“If the child cannot come to the school,
then the school must come to the child.” Inderjit Kaurana

Some years ago, PBS began a series called New Heroes, hosted by Robert Redford. One segment was about a woman in Eastern India named Inderjit Kaurana who, more than twenty-five years ago, organized a makeshift school on a railway platform in Bhubaneshvar, Orissa [300 miles south of Calcutta]. Every day, she saw kids who lived on or around the train station, likely destined for gangs, begging, stealing, or prostitution. One day she decided that since these children couldn’t go to a school, she must bring a school to them. She convinced a fellow teacher to join her on Sundays on the train platform in order to start offering basic education to the kids there. Over the years, this initial “railway platform school” has expanded to an extensive network of schools, mostly geared toward street children, child laborers, and children of impoverished families living in the slums. They provide “basic literacy, non-formal education, vocational training, nutrition, medical treatment, and emergency assistance to over 4,000 children and their families.” As soon as I saw the PBS show, I felt very strongly that we needed to redo our itinerary in order to meet Inderjit and see what help we could offer.

We brought nine large duffel bags full of toys that we had received as donations from various companies in California. These would be kept in a bus, serving as a “mobile toy library” and be driven around to all the schools and daycare centers, so the kids could check out a toy for a week at a time.

During our stay, we visited place after place – classrooms on train platforms, daycare centers, and schools in tiny rooms in slums — all filled wall to wall with children — some manned by volunteers, some by paid teachers.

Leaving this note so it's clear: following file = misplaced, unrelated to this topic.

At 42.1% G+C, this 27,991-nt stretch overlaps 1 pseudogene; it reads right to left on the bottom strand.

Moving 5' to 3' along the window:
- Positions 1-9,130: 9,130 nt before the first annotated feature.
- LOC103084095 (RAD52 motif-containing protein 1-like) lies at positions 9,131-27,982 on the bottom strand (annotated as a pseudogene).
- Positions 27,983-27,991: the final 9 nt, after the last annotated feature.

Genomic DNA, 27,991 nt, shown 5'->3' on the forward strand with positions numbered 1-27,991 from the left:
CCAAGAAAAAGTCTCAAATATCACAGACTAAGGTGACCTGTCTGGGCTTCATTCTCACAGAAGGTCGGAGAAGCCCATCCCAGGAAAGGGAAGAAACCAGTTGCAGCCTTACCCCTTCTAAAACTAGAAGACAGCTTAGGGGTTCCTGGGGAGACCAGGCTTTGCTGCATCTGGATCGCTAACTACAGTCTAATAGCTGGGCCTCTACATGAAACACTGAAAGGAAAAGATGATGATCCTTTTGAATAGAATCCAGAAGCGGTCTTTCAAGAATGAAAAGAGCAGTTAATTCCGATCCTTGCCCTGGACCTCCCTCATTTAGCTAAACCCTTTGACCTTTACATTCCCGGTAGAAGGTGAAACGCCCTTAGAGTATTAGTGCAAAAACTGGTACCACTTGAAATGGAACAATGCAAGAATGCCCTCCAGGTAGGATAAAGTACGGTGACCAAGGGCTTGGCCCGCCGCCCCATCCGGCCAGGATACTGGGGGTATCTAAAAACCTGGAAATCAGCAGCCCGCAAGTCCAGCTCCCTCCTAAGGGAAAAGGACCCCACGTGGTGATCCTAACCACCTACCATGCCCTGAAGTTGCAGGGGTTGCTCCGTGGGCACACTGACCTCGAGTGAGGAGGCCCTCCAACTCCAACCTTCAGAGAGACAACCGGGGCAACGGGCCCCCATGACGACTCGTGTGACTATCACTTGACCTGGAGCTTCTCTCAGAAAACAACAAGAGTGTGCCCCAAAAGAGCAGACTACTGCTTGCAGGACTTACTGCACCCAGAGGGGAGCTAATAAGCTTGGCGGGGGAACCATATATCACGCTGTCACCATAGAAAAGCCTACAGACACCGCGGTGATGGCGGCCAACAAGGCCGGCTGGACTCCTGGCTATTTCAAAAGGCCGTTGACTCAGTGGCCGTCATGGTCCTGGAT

We sang songs with the children, played games, organized art projects, and taught classes, each day meeting so many beautiful, eager children. We learned that it cost the organization $1,000 to run a school with a paid teacher for a year.

In Inderjit we encountered a truly extraordinary woman with an enormous heart, amazing vision and stamina, striking humility, and a delightful sense of humor. She was an indefatigable advocate for the rights of children, particularly their educational rights.

Day after day we were amazed by the astounding work Inderjit and her few associates were doing, so full of hopeful stories about the children’s futures. On our final night, the seven of us made and served a spaghetti dinner to the 65 kids in the shelter from which Inderjit ran the organization.

Such a memorable undertaking!

Should you ever find yourself in Orissa, or if you are ever looking for someplace to volunteer working with enthusiastic, underprivileged children, or if you ever find yourself a little too low on this-worldly hope and joy and feelings of purpose and fulfillment, then by all means, contact the Ruchika Social Service Organization at

Volunteers are most welcome.